The necktie's knot position varies day to day on the set, but there is a clear repeating pattern of stripes on a maroon background:  narrow white, pencil-thin grey, narrow orange-red, thin white, and thick grey. Since neckties are cut on the bias of the fabric (typically silk or a comparable synthetic), their stripes are usually at an angle. In the US they typically slant from the wearer's upper right to lower left, but the reverse in the UK.  The easiest solution is to use fabric paint on a solid maroon necktie.

Custom Printed Fabric

I've been tinkering with this for a good while now. I will have swatches at the 40th Anniversary Convention.  If you're comfortable with Photoshop, the process is fairly easy. When you upload your design you have the option to set the repeat how you prefer.

Columbia's Pajama Stripe - This was printed by Spoonflower. I have experimented with the colors a bit, and though I think my final result is a bit dark, it lends itself well to natural fading for a truly "worn" look (you can accelerate the process with sun exposure and many washings). Spoonflower will also let you modify the colors before ordering, however I strongly recommend getting a swatch before purchasing yardage.

Brad's Bow Tie Plaid - I tried this on Spoonflower originally and I wasn't happy with any of the results. Every effort looked dull and faded - as if getting a saturated red was impossible.  I tried using their color-picker, and talking with customer support on the phone. Always the same dull results. I had much greater success with - the only complaint I have about them is that they do not have a store feature to let other people buy my designs directly.

Brad's Cummerbund Plaid - Pretty much the same exact experience as the bow tie plaid. My final results were from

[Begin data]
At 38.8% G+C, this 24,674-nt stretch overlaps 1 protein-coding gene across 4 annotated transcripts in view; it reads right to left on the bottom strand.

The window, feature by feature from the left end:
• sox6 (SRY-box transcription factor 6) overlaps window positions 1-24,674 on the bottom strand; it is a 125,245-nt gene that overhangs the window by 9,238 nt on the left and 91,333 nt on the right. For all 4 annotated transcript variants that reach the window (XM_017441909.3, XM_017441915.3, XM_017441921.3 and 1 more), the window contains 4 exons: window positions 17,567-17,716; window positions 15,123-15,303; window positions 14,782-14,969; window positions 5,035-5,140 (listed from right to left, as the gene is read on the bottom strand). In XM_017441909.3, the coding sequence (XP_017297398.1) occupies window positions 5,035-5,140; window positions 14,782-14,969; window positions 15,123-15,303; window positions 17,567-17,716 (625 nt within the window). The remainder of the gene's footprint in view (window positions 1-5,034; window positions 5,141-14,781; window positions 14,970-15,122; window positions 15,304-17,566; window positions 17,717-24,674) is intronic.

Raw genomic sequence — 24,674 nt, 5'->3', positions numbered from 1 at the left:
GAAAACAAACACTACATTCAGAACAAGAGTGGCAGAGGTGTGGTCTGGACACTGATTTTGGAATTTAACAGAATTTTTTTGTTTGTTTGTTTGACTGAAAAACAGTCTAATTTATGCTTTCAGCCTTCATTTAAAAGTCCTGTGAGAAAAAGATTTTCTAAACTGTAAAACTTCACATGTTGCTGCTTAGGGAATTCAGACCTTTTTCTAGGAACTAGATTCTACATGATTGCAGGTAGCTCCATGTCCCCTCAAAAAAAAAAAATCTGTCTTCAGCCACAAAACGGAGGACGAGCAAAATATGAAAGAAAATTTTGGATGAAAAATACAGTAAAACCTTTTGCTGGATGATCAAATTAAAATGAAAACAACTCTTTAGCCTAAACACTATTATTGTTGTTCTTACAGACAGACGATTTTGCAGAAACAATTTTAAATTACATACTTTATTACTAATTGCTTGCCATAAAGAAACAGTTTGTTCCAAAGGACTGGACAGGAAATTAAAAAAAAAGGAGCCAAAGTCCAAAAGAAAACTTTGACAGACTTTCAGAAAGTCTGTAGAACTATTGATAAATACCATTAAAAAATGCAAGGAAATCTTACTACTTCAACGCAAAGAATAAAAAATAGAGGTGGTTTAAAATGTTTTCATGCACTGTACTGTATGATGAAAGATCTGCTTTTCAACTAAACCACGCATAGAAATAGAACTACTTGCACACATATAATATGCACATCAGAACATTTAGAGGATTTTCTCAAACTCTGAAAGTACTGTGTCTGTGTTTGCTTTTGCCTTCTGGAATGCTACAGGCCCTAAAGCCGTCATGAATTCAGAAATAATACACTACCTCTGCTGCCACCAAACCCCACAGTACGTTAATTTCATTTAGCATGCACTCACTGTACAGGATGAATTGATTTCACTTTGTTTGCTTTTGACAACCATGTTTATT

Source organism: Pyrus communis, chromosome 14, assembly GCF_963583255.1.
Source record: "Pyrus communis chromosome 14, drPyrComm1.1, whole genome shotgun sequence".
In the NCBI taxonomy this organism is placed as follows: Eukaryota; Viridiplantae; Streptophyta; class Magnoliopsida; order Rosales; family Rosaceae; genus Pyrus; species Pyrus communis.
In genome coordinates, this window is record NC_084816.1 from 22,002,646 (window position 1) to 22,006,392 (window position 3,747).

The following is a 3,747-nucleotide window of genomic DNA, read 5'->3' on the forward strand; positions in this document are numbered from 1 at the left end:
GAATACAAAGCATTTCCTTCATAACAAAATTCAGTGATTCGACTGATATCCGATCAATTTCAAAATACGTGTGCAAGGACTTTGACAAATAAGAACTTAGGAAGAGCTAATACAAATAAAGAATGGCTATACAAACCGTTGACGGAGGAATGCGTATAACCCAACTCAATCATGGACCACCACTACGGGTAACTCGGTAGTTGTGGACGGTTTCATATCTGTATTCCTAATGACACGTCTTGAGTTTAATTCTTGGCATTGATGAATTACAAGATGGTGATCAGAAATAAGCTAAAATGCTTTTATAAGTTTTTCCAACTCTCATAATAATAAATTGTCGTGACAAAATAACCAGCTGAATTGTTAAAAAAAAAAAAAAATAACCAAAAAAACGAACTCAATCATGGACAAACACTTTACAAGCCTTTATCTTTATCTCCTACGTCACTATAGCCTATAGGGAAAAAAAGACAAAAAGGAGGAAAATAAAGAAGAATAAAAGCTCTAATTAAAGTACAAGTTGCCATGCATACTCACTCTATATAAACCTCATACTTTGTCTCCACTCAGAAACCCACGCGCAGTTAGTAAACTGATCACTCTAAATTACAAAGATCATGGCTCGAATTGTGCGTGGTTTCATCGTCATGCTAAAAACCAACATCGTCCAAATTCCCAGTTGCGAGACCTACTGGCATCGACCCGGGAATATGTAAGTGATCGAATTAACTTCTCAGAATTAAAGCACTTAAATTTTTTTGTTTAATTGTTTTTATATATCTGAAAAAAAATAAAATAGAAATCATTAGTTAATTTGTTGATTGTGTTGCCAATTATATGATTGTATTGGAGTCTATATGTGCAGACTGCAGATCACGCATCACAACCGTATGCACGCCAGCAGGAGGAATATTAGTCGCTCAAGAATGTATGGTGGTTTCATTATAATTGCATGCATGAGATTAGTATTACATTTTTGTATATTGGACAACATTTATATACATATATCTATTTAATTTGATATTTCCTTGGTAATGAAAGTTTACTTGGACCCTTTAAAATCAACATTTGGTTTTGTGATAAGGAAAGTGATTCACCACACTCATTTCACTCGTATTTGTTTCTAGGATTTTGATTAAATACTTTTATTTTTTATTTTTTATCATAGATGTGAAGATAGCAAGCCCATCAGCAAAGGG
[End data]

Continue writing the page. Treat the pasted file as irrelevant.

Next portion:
Janet's 1/2" Pink Gingham - Gingham is technically a woven plaid, but I've done my best to simulate the effect with printing. I got great results from so it's available in my shop there. I also have a lighter version of the same print for Janet's that are working with a lighter pink dress fabric and still want a good match.

Buying Rocky Costumes

Previously I've written posts about Selling Rocky Costumes and Making Rocky Costumes for Friends.  So it seems I should complete that theme with Buying Rocky Costumes.

I've seen costume transactions go poorly, and I've been involved in costume transactions that went poorly. Sometimes the blame lies with the seller, and sometimes the blame lies with the consumer - and I've dealt with a lot of poor consumers.  So what can you do to increase the odds ever in your favor of receiving the product you're expecting?

1.  I'm going to lead with this because it's one of the biggest issues:  measurements.  It's imperative that you submit good measurements.  If you feel unsure or uncomfortable with this process be sure to ask the seller for explicit directions.  Typically they'll want your measurements taken over the undergarments you'll be wearing with the costume. Do not substitute bra sizes for measurements.  Do not measure your clothes instead of your body.  And in some cases, you will absolutely need a second person because the very process of reaching some measurements will result in distortions.  There is nothing a seller can do if you provide poor measurements.

2.  Do your research.  Read reviews..  Ask people in the community.  Ask all your questions up front.  How long should it take?  What if it takes longer?  What are their return policies?  Do they keep the materials on hand, or procure them after the order is placed?  What if they can't get them?